Research Resources: Where Are Research Resources Found? - Print Resources
Structuring the Research Paper: Formal Research Structure
Structuring the Research Paper: Informal Research Structure
The Nature of Research
The Research Assignment: How Should Research Sources Be Evaluated?
The Research Assignment: When Is Research Needed?
The Research Assignment: Why Perform Research?
Chapter 5: Academic Integrity
Giving Credit to Sources
Giving Credit to Sources: Copyright Laws
Giving Credit to Sources: Documentation
Giving Credit to Sources: Style Guides
Practicing Academic Integrity
Practicing Academic Integrity: Keeping Accurate Records
Practicing Academic Integrity: Managing Source Material
Practicing Academic Integrity: Managing Source Material - Paraphrasing Your Source
Practicing Academic Integrity: Managing Source Material - Quoting Your Source
Practicing Academic Integrity: Managing Source Material - Summarizing Your Sources
Types of Documentation
Types of Documentation: Bibliographies and Source Lists
Types of Documentation: Citing World Wide Web Sources
Types of Documentation: In-Text or Parenthetical Citations
Types of Documentation: In-Text or Parenthetical Citations - APA Style
Types of Documentation: In-Text or Parenthetical Citations - CSE/CBE Style
Types of Documentation: In-Text or Parenthetical Citations - Chicago Style
Types of Documentation: In-Text or Parenthetical Citations - MLA Style
Types of Documentation: Note Citations
Chapter 6: Using Library Resources
Finding Library Resources
Chapter 7: Assessing Your Writing
How Is Writing Graded?
How Is Writing Graded?: A General Assessment Tool
The Draft Stage
The Draft Stage: The First Draft
The Draft Stage: The Revision Process and the Final Draft
The Draft Stage: Using Feedback
The Research Stage
Using Assessment to Improve Your Writing
Chapter 8: Other Frequently Assigned Papers
Reviews and Reaction Papers: Article and Book Reviews
Reviews and Reaction Papers: Reaction Papers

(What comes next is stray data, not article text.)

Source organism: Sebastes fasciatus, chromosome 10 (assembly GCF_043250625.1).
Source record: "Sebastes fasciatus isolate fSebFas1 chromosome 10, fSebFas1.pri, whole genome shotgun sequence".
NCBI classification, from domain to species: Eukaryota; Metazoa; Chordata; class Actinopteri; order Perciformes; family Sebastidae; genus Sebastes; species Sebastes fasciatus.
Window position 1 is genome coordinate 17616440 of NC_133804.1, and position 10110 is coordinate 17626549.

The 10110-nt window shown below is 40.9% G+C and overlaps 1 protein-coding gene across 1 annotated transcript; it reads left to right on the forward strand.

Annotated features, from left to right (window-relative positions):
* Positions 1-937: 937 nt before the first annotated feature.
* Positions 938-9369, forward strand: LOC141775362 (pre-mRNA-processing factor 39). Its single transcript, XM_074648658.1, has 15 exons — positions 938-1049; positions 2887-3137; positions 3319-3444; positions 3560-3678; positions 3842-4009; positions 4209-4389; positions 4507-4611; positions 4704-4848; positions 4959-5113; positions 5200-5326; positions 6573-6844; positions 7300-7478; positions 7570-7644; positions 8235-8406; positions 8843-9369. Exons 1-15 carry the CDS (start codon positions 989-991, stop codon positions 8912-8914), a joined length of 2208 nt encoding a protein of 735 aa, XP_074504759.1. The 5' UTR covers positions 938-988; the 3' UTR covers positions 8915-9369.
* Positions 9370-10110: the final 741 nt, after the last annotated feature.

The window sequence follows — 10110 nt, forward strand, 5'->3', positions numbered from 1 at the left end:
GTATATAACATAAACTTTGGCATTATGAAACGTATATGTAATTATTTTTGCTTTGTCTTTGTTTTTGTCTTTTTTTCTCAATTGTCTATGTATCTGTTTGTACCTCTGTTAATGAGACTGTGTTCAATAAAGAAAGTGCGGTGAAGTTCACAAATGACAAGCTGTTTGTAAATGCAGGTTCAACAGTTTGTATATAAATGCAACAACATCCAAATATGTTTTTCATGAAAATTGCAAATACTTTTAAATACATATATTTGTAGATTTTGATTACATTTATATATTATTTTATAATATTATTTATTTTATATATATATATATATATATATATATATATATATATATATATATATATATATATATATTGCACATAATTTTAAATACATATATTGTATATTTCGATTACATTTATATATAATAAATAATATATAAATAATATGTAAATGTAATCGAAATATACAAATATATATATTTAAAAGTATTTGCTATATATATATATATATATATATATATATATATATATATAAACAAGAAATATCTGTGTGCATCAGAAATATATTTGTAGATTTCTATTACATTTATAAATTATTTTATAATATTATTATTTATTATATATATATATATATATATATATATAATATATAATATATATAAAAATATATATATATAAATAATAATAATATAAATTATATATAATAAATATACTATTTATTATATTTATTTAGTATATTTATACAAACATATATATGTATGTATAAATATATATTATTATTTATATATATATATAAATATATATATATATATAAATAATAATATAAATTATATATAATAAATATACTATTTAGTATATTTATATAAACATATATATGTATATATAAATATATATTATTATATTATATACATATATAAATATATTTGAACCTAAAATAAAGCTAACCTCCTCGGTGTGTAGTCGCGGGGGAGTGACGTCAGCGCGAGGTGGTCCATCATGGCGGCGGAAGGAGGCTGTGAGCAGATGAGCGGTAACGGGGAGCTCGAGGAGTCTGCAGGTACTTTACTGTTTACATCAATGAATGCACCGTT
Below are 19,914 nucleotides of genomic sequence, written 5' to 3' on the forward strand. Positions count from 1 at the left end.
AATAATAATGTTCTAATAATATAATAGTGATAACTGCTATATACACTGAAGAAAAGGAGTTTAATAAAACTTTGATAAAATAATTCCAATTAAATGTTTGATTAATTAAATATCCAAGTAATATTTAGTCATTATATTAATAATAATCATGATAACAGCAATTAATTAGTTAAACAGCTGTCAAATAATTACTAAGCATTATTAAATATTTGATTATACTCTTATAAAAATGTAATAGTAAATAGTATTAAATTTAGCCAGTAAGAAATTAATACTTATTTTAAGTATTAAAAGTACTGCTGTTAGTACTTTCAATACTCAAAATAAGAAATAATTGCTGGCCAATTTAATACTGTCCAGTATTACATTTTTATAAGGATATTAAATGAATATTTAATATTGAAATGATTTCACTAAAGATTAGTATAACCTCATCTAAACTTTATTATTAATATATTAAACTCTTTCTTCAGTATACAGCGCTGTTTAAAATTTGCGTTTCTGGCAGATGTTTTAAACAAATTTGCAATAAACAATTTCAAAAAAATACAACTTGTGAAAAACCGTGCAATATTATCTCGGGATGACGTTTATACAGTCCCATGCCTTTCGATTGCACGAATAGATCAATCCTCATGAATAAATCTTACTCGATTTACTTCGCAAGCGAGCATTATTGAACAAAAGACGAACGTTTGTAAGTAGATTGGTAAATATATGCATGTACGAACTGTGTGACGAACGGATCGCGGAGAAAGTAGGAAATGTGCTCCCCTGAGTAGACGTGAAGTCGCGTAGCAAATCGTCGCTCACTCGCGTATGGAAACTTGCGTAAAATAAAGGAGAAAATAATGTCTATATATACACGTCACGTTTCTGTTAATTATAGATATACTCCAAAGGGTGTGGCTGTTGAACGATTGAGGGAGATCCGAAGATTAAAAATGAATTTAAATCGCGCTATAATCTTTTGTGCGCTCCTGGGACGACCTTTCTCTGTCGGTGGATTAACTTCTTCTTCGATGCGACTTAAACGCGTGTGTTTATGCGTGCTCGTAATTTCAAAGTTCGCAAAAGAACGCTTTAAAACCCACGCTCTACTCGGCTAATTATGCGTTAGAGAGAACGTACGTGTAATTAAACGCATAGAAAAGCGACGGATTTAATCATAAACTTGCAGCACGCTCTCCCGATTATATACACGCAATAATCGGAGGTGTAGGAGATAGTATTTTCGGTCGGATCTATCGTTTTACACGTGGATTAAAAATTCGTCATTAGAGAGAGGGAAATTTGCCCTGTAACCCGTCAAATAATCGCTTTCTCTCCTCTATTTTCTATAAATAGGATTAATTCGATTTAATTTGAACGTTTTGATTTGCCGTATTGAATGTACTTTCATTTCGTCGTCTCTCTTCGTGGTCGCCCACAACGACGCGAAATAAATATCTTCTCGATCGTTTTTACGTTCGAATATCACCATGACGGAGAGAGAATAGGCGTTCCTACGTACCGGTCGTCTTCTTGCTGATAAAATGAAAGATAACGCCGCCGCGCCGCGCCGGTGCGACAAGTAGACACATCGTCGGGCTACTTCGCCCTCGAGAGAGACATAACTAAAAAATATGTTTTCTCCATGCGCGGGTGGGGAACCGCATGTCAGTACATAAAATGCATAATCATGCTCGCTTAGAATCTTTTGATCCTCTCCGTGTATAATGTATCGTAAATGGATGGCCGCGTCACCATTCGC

Writing Arguments: Adapting the Argument Structure
Writing Arguments: Purposes of Argument
Writing Arguments: References to Consult for Writing Arguments
Writing Arguments: Steps to Writing an Argument - Anticipate Active Opposition
Writing Arguments: Steps to Writing an Argument - Determine Your Organization
Writing Arguments: Steps to Writing an Argument - Develop Your Argument
Writing Arguments: Steps to Writing an Argument - Introduce Your Argument
Writing Arguments: Steps to Writing an Argument - State Your Thesis or Proposition
Writing Arguments: Steps to Writing an Argument - Write Your Conclusion
Writing Arguments: Types of Argument
Appendix A: Books to Help Improve Your Writing
General Style Manuals
Researching on the Internet
Special Style Manuals
Appendix B: Collaborative Writing and Peer Reviewing
Collaborative Writing: Assignments to Accompany the Group Project
Collaborative Writing: Informal Progress Report
Collaborative Writing: Issues to Resolve
Collaborative Writing: Methodology
Collaborative Writing: Peer Evaluation
Collaborative Writing: Tasks of Collaborative Writing Group Members
Collaborative Writing: Writing Plan
Appendix C: Developing an Improvement Plan
Working with Your Instructor’s Comments and Grades
Appendix D: Writing Plan and Project Schedule
Devising a Writing Project Plan and Schedule
Reviewing Your Plan with Others
Essay Draft: How To Write a Draft Essay
What is a Draft Essay?
A draft essay is a piece of writing that you complete quickly and without much revision. It is usually the first step in writing an essay , and it provides you with a foundation on which to build your final essay.
An essay draft can help you get your thoughts down on paper, flesh out ideas, and ensure that your argument is clear and concise.
If you need urgent essay help to write your draft essay paper, hire an essay writer now for A+ and fast essay writing service .
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In this article, we will give you some tips on how to write a draft essay.